Randgold graph showing discovery collapse
Photo by: Randgold
JOHANNESBURG (miningweekly.com) – Gold is being discovered at a fraction of the rate needed to replenish reserves.
In the last 16 years, the gold mining industry has failed to replace more than half the ounces mined.
Collective mine life has fallen with the inclusion of lower gold grades in gold reserve calculations.
The number of ounces being replaced by exploration has nosedived and supply is heading for a sharp fall.
“Three years down the line doesn’t look pretty,” Randgold Resources CEO Dr Mark Bristow told a media meet attended by Creamer Media’s Mining Weekly Online. (Also see attached graphic)
Although exploration budgets peaked at $6-billion in 2011, exploration success has been dismal.
As a result, the industry’s bellwether stocks are now forecasting substantial declines in gold production.
Bristow drew attention to the last eight months of gold industry activity being exceedingly contrasting.
In October, survival was the watchword. With the gold price at $1 050/oz and companies debt laden, capital expenditure (capex), exploration budgets and even stay-in-business capital was cut and mines were sold.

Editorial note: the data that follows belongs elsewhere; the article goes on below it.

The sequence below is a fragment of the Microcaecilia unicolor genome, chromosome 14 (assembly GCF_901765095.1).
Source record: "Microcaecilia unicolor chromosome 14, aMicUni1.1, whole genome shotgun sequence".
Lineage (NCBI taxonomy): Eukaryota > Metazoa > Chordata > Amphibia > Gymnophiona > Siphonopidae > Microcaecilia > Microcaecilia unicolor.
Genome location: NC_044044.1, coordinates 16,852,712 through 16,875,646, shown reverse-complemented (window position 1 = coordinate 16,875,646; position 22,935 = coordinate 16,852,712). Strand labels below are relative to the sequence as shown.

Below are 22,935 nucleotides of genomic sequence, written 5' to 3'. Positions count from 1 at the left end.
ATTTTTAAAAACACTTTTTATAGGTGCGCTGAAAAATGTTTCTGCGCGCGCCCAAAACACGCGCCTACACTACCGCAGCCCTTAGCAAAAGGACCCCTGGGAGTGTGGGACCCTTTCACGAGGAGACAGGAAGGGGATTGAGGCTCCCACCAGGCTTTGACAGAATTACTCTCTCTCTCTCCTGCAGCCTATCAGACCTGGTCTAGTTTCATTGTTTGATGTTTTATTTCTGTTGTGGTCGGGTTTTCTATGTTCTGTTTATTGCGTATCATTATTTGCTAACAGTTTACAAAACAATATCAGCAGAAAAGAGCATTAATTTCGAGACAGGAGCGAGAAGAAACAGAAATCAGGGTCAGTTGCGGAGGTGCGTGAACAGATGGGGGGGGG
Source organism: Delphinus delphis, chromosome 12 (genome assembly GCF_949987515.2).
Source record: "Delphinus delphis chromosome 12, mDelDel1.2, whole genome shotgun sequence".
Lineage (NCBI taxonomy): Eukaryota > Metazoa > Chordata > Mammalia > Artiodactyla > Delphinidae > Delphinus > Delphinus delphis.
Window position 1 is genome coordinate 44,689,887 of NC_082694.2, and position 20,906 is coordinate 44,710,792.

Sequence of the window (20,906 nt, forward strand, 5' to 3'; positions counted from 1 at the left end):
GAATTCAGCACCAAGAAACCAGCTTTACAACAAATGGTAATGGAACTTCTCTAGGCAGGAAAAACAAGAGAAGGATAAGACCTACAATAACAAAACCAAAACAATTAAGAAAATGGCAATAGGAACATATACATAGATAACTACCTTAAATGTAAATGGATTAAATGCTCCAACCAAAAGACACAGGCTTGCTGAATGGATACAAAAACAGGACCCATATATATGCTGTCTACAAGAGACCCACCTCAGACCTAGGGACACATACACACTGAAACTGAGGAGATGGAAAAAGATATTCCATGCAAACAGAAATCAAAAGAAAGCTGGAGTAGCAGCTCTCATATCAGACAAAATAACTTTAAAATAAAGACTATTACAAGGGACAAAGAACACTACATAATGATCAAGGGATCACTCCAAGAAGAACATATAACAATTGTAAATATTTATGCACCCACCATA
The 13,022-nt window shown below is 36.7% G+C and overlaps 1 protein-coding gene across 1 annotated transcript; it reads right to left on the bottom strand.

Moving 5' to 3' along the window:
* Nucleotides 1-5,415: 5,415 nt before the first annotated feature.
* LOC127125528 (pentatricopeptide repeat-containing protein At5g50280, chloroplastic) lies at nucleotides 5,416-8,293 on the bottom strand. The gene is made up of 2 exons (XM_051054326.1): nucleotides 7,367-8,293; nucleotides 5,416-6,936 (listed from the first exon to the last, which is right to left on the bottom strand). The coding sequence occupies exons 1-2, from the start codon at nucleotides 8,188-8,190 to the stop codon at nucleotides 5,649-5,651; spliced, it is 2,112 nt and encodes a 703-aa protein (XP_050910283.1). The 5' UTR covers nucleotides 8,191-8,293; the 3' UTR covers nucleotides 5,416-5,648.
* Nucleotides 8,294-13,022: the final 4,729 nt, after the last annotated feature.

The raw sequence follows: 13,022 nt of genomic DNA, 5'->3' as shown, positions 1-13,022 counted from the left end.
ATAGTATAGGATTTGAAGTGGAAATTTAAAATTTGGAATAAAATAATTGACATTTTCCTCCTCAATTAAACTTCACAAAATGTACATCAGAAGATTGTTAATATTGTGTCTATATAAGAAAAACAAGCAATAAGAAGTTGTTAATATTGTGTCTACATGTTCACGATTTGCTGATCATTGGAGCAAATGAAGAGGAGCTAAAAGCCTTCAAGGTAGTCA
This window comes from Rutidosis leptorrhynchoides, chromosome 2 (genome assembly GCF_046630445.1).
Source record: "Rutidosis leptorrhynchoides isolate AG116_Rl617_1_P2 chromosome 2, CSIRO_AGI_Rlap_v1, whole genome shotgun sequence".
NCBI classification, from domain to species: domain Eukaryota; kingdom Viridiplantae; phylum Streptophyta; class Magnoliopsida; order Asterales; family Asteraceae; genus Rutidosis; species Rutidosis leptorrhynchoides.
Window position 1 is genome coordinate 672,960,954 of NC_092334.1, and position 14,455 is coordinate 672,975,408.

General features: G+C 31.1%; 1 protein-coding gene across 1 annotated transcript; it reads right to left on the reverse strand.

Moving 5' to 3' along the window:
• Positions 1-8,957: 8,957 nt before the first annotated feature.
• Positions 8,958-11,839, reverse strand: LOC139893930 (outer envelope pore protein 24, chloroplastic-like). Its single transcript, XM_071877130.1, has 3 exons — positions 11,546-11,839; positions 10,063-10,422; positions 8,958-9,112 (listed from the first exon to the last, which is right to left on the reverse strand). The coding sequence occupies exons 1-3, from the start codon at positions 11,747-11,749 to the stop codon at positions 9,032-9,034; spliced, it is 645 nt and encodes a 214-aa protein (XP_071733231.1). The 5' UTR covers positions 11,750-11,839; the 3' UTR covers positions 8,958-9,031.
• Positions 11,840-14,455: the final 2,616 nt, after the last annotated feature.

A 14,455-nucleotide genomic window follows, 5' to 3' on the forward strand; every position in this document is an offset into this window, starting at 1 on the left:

Fast forward to the middle of this year and the scenario changed materially.
The gold price jumped $300/oz in eight months and the share prices of gold mining companies soared.
But even with the gold price looking set for another long period of strong performance, many see the industry doing little to improve a reserve grade that is well below what it was in 2000.
Only the discovery of new quality ounces will improve the situation.
Without that, mine life will be still further reduced, Bristow emphasised.
Just to keep the industry supplied, he estimates that it will require the discovery of 90-million new ounces a year, and to reverse the grade deterioration 180-million ounces a year will need to be discovered.
However, current discovery levels are at a fraction of what is required, in the range of 10-million ounces to 15-million ounces a year.
The current outlook suggests that gold supply will fall by a third in less than ten years and the big debate is around whether peak gold will arrive next year or in 2019 given that most of the industry has not moved out of last year’s survival mode and is still prioritising the generation of free cash flow rather than resuscitating capex, exploration budgets and sustaining capital.
“We’re no longer in survival mode and we should be replanning our life-of-mines,” Bristow said.